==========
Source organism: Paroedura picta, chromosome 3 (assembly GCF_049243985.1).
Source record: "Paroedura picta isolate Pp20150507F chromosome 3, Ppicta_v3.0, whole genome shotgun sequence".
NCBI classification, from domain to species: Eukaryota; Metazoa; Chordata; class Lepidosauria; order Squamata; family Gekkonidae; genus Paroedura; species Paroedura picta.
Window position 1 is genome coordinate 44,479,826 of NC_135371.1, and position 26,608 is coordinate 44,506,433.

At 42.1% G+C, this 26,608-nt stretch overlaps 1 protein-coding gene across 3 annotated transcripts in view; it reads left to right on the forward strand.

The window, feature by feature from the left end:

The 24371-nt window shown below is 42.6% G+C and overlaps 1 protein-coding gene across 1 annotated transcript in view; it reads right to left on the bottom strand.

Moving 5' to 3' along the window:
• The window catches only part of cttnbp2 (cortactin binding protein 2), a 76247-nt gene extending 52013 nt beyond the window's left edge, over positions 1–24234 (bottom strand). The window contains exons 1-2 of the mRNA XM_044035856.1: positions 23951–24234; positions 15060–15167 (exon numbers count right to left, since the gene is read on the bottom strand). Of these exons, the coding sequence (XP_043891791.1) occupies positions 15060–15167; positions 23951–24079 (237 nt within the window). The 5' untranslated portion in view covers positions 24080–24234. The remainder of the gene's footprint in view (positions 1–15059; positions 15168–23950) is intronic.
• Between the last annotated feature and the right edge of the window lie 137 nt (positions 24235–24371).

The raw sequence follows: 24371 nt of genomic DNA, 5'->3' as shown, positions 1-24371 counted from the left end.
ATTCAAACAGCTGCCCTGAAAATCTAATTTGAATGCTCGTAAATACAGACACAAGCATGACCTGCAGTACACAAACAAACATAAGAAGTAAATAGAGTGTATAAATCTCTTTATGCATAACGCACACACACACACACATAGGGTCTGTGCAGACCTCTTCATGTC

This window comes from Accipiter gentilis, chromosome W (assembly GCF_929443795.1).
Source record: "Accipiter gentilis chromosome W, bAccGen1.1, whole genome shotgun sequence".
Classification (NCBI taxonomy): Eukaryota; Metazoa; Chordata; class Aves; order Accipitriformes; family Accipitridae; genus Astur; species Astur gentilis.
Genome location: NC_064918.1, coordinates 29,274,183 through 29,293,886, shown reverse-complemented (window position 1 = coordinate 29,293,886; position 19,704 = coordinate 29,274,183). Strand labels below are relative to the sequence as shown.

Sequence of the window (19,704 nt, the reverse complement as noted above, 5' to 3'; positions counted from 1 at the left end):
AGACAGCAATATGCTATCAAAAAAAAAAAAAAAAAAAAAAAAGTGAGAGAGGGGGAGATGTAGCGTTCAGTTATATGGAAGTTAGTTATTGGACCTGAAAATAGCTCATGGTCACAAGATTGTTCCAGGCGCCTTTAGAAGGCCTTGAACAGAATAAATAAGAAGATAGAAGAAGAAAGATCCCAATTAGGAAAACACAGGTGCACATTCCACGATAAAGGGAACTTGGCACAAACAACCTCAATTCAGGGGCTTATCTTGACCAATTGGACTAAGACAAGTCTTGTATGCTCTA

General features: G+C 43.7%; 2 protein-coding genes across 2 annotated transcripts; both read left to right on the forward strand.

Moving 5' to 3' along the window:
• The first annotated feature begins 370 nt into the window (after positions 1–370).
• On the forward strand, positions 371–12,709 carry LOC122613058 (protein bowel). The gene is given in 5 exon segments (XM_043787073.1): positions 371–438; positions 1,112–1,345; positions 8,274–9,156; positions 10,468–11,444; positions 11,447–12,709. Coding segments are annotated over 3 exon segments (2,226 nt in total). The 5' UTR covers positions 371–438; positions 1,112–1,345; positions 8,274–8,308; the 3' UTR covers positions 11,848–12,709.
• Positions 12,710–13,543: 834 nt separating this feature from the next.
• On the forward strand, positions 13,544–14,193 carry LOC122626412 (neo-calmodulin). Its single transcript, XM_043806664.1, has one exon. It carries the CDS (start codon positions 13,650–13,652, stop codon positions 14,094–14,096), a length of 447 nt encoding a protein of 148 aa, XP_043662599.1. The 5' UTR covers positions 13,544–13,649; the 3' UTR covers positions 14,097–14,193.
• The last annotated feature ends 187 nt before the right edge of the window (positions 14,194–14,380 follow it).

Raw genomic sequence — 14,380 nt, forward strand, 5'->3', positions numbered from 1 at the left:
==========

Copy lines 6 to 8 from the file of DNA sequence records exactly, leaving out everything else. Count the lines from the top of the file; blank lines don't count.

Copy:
The window, feature by feature from the left end:

The 24371-nt window shown below is 42.6% G+C and overlaps 1 protein-coding gene across 1 annotated transcript in view; it reads right to left on the bottom strand.

Moving 5' to 3' along the window: